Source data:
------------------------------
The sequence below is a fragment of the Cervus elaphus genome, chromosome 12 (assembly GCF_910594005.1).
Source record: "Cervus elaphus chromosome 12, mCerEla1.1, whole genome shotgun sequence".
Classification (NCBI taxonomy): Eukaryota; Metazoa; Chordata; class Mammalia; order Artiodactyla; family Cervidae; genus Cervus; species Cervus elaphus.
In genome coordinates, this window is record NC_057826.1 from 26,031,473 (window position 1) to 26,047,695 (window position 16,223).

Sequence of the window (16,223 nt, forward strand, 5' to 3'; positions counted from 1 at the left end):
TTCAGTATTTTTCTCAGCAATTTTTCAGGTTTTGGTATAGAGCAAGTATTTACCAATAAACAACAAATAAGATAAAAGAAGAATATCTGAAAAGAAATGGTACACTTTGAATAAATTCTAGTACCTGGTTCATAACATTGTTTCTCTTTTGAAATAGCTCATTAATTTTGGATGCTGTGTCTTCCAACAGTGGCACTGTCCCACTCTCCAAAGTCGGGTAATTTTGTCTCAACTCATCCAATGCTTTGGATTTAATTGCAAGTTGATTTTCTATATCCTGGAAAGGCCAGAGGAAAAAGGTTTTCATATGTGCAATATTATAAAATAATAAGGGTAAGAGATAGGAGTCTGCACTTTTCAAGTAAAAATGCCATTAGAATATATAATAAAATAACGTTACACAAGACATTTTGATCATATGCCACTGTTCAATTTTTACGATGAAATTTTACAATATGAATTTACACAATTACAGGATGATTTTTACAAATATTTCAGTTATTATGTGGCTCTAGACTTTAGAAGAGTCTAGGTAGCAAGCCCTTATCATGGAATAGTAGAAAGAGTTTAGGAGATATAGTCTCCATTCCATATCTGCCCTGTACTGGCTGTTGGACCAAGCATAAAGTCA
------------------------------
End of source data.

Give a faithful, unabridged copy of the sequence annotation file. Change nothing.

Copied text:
The sequence below is a fragment of the Cervus elaphus genome, chromosome 12 (assembly GCF_910594005.1).
Source record: "Cervus elaphus chromosome 12, mCerEla1.1, whole genome shotgun sequence".
Classification (NCBI taxonomy): Eukaryota; Metazoa; Chordata; class Mammalia; order Artiodactyla; family Cervidae; genus Cervus; species Cervus elaphus.
In genome coordinates, this window is record NC_057826.1 from 26,031,473 (window position 1) to 26,047,695 (window position 16,223).

Sequence of the window (16,223 nt, forward strand, 5' to 3'; positions counted from 1 at the left end):
TTCAGTATTTTTCTCAGCAATTTTTCAGGTTTTGGTATAGAGCAAGTATTTACCAATAAACAACAAATAAGATAAAAGAAGAATATCTGAAAAGAAATGGTACACTTTGAATAAATTCTAGTACCTGGTTCATAACATTGTTTCTCTTTTGAAATAGCTCATTAATTTTGGATGCTGTGTCTTCCAACAGTGGCACTGTCCCACTCTCCAAAGTCGGGTAATTTTGTCTCAACTCATCCAATGCTTTGGATTTAATTGCAAGTTGATTTTCTATATCCTGGAAAGGCCAGAGGAAAAAGGTTTTCATATGTGCAATATTATAAAATAATAAGGGTAAGAGATAGGAGTCTGCACTTTTCAAGTAAAAATGCCATTAGAATATATAATAAAATAACGTTACACAAGACATTTTGATCATATGCCACTGTTCAATTTTTACGATGAAATTTTACAATATGAATTTACACAATTACAGGATGATTTTTACAAATATTTCAGTTATTATGTGGCTCTAGACTTTAGAAGAGTCTAGGTAGCAAGCCCTTATCATGGAATAGTAGAAAGAGTTTAGGAGATATAGTCTCCATTCCATATCTGCCCTGTACTGGCTGTTGGACCAAGCATAAAGTCA